Aid flows to Gaza are increasing, UN says, but more needs to be done

Under intense international scrutiny, Israel has accelerated the flow of aid into Gaza this month, but aid groups say more is needed as severe hunger grips the enclave, particularly in the devastated north.

Israel's efforts – which include opening new aid routes – have been recognized in the past week by the Biden administration and international aid officials. More aid trucks appear to be reaching Gaza, especially in the north, where experts have been warning for weeks that famine is imminent.

The increase in aid levels is a good sign, but it is too early to say that the looming famine is no longer a risk, said Arif Husain, chief economist at the United Nations World Food Programme.

“This can't happen just for a day or a week: it has to happen every single day for the foreseeable future,” Husain said, adding that the main need is for more food, water and medicine. “If we can do that, then we can ease the pain and avoid famine.”

Humanitarian groups have long complained that only a small amount of aid is entering the enclave, blaming harsh war conditions, rigorous inspections and limits on the number of border crossings. Israel says the restrictions are necessary to ensure that neither weapons nor supplies end up in the hands of Hamas.

But under pressure from President Biden following an Israeli airstrike that killed seven World Central Kitchen aid workers, Israel announced this month it would open more aid routes.

Aid has since reached Gaza through new routes, including a partially functioning border crossing in northern Gaza and in the Israeli port city of Ashdod, about 20 miles north of the enclave.

Infrastructure work is underway to make the northern crossing permanent and to open another nearby, said Shani Sasson, spokeswoman for COGAT, the Israeli agency that oversees policy for the Palestinian territories and works with international organizations.

Now, according to Israeli and American officials, about 100 trucks a day are reaching the northern half of the Strip through two major southern crossings, compared to a total of 350 trucks during most of March.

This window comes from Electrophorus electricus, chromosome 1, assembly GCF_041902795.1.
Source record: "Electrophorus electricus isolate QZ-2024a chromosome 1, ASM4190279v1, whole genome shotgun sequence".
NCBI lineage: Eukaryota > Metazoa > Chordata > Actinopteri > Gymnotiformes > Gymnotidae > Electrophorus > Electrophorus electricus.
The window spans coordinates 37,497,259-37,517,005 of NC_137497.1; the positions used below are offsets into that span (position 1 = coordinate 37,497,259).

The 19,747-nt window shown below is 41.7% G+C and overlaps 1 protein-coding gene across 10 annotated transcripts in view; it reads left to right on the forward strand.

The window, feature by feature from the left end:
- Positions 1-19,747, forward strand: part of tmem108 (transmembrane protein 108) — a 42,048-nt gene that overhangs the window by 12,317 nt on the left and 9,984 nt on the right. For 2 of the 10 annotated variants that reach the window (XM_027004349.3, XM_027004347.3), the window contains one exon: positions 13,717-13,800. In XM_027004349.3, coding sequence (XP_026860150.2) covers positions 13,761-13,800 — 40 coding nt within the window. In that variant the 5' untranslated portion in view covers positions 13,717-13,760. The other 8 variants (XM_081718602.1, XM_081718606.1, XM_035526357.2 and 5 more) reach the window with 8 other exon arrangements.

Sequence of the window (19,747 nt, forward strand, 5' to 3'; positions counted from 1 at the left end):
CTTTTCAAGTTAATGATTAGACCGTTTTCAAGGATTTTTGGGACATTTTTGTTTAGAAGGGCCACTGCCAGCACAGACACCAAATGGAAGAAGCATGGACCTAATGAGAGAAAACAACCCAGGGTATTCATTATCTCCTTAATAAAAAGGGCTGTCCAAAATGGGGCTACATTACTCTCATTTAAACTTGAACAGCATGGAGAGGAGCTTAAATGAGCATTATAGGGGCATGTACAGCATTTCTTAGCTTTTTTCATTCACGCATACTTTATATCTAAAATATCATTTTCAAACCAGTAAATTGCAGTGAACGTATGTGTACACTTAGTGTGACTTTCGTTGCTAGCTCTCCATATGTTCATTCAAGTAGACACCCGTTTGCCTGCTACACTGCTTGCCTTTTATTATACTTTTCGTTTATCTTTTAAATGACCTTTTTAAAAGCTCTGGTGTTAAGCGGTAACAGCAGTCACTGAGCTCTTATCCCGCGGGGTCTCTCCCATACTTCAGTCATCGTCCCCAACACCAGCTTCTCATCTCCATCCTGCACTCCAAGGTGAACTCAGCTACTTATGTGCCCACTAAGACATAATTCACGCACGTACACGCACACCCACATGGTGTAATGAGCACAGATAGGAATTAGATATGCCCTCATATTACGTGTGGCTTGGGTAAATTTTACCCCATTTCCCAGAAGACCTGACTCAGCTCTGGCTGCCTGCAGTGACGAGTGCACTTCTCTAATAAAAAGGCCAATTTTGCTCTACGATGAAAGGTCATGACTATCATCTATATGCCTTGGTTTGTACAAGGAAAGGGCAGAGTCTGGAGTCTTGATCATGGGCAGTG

Flour shipments from the World Food Program have begun arriving in Ashdod, Husain said, which has increased the reach and efficiency of flour deliveries particularly in northern Gaza. Four bakeries reopened in Gaza City this month, in what the Israeli army said was a sign of improving conditions.

The United Nations shared a video online showing bags of flour piled up in bakery warehouses and Palestinian children cheering for an aid truck.

However, Defense Department officials said Thursday that Army engineers had begun construction of a floating dock off the coast of Gaza. The sea route is expected to open in the coming weeks and could help aid workers deliver up to two million meals a day.

Additionally, the Jordanian military and government have recently increased the amount of aid arriving via land convoys, which travel from Jordan through the West Bank and through parts of Israel before reaching Gaza's southern border crossings. The Jordanian army carries out its own inspections. Government trucks are inspected by Israel.

However, the amount of aid to actually reach Gaza has been a matter of dispute, with Israel and the United Nations using different methods to track truck deliveries.

Ms. Sasson says the number of trucks entering Gaza daily has doubled in recent weeks, reaching a daily average of 400. But the United Nations has reported a significantly smaller increase. In the two weeks ending Thursday, the most recent day for which data was available, an average of 189 trucks were detected entering Gaza each day through the two main crossings in the south, although the number fluctuated significantly.

According to UN officials, trucks checked and counted by Israel often enter Gaza only half full, and it sometimes takes more than a day for the trucks to reach Gaza warehouses, affecting daily counts.

In addition to discrepancies in aid totals, tensions continue to simmer over Israel's claim that 19 Palestinian employees of UNWRA, the UN aid agency for the Palestinians, aided Hamas in the October 7 attack, in which 1,200 were killed Israelis. The United Nations Office of Investigation said on Friday it had closed the case against an employee, saying Israel had provided no evidence to support the charges against him.

Additionally, four other cases against UNRWA employees were suspended because the information provided by Israel was not sufficient for the UN Office of Internal Oversight to proceed with an investigation, the UN said.

According to UNRWA, suspended cases could be reopened if further evidence is presented. More than a dozen staff members remain under investigation.

Israeli Foreign Ministry did not respond to a request for comment on the matter.

Allegations that UN workers were involved in the Hamas-led assault have prompted a dozen countries to suspend billions in funding to the agency, which has been a vital lifeline for aid, water and shelter for many in Gaza.

Germany, the agency's second-largest donor after the United States, has since said it will resume funding for UNRWA, but American officials have not said whether they will follow suit.

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